In addition to day trips in England, Hilda and Ria also traveled to Istanbul.

Hilda’s flat and garden in London. Ria and Hilda in Istanbul.

After staying for almost 3 months with Hilda, Ria traveled to Israel on her own for the last week or so of her time abroad. When we spoke to Ria yesterday for her birthday, she remarked with a laugh about her trip that she “had been mostly with atheists for three months and had learned a lot!”

Ria giving herself a face mask at the Dead Sea in Israel. The Garden Tomb in Jerusalem, the site where many Christians believe Jesus was buried.

I continue to learn about love and forgiveness and acceptance from my beloved Christian sister-in-law Ria. Here is her story of an experience she had in Israel, which reminded me of something my mother, who had dementia, wrote in her journal when her clarity about the world was dim but her knowledge of things spiritual strong: “Angels and people sing songs of praise,” Susanna Steenekamp wrote in her legal pad. “Who are angels and who are people? Hosanna, Hosanna! After that comes the open end. An open end, because history continues after we arrive at an anticipated end point” (my translation from Afrikaans).

The Wounded Angel, Hugo Simberg, 1903

Ria trusted me to translate her story from Afrikaans to English to share with her church circle and other friends in South Africa. Now she is letting me post it here too!



The mini cab in London picks me up at 04h00 for my flight to Israel. I must be at Heathrow by 05h00. My driver is a congenial older Indian man. We speak companionably and I confide my fears about going alone to Jerusalem for eight days. When we say goodbye, he says, “You are not alone in Jerusalem, God is with you.” And so it would be.


Angel 2, Gordana Brelih, 2011.

At the airport I was bereft when I almost miss my flight to Israel because I did not realize that Istanbul was ahead of London by three hours! Several times during the flight, I visualized my last red candle flickering in the Catholic Church in London that was so dark and lonely.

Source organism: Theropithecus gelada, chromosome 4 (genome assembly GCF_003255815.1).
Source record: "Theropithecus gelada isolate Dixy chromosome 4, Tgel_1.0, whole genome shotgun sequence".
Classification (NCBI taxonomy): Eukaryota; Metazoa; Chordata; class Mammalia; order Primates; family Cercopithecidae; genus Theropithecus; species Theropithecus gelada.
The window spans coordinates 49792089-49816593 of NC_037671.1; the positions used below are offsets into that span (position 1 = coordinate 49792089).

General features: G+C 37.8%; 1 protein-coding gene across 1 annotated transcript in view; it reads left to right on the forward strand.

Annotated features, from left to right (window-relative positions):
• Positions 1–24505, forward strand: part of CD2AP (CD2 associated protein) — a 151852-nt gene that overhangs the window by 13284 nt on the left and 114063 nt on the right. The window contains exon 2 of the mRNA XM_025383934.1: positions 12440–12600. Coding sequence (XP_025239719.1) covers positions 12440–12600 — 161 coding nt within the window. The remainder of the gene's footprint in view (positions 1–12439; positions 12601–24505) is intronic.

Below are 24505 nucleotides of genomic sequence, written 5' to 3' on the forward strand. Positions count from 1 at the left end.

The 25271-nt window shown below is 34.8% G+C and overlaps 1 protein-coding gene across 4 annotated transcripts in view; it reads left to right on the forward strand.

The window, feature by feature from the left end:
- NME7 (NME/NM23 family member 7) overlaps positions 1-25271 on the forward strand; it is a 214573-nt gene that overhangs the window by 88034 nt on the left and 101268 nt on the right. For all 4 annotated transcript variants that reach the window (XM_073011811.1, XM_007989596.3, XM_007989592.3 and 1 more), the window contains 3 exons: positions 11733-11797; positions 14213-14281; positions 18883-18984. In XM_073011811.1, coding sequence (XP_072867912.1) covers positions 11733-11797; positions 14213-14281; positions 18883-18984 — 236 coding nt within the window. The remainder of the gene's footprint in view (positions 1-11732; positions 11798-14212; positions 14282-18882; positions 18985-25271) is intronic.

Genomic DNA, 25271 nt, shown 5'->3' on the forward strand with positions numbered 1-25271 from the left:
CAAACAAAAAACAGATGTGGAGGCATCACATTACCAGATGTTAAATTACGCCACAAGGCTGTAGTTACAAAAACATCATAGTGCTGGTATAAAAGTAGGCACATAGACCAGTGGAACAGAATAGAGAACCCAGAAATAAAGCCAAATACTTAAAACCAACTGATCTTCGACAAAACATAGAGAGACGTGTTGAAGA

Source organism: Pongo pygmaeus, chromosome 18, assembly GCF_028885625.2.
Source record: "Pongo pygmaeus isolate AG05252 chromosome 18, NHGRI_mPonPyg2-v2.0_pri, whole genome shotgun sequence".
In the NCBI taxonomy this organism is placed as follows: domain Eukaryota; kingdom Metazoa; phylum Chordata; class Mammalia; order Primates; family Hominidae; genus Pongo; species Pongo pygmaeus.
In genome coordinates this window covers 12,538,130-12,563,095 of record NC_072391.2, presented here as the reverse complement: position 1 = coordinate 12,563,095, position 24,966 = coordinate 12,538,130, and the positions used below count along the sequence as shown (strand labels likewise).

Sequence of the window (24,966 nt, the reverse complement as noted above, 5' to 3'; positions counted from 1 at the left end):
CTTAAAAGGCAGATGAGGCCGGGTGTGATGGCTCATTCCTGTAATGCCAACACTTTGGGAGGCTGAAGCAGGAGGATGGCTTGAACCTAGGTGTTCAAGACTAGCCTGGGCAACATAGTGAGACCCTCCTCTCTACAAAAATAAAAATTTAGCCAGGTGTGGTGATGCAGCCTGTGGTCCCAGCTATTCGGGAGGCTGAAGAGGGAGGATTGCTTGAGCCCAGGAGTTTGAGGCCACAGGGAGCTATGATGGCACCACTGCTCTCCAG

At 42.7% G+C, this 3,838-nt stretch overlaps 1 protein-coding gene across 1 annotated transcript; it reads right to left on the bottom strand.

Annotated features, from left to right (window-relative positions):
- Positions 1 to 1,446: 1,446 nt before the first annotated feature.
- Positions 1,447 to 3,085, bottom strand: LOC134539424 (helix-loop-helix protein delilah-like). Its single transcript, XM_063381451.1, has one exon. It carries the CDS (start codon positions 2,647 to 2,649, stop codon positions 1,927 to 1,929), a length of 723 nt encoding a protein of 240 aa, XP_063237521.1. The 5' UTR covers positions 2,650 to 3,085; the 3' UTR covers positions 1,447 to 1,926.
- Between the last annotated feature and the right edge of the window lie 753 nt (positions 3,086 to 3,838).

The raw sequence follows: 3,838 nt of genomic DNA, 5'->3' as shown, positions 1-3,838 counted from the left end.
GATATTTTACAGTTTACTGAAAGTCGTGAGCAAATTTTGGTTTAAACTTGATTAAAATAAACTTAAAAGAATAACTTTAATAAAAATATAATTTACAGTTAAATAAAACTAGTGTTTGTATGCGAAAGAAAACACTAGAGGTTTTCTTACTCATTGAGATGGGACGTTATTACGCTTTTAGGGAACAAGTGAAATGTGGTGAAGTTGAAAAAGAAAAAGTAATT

The Spirit of God, Marianne Gonzales.

We land at Ben Gurion at 18h00. My mini backpack, borrowed from my friend Adri, is missing from my checked luggage. I wait and wait at the carousel, but the bag does not show up. It’s one of Adri’s beloved possessions—she had walked the Camino with it! Besides, I had tucked into it the directions to the Jerusalem Hostel I had booked. Eventually I drag my heavy suitcase to Lost and Found, where a young woman listens to my lament. I try to be brave, but I don’t even know which bus or tram to take to the train. Miserable and afraid I push my baggage cart to the station. Everything is so unfamiliar and difficult. Such a different experience from thirty-seven years ago when I visited Israel with my husband Cliff, who died in May 2019, less than a year before my solo trip. Then, we camped for an unforgettable three weeks, traveling to various kibbutzim. Now, I am seventy-seven and alone.

“I, Paul, the prisoner of Jesus Christ,” by Marianne Gonzales, 2017. (The title is a quote from Ephesians 3:1.)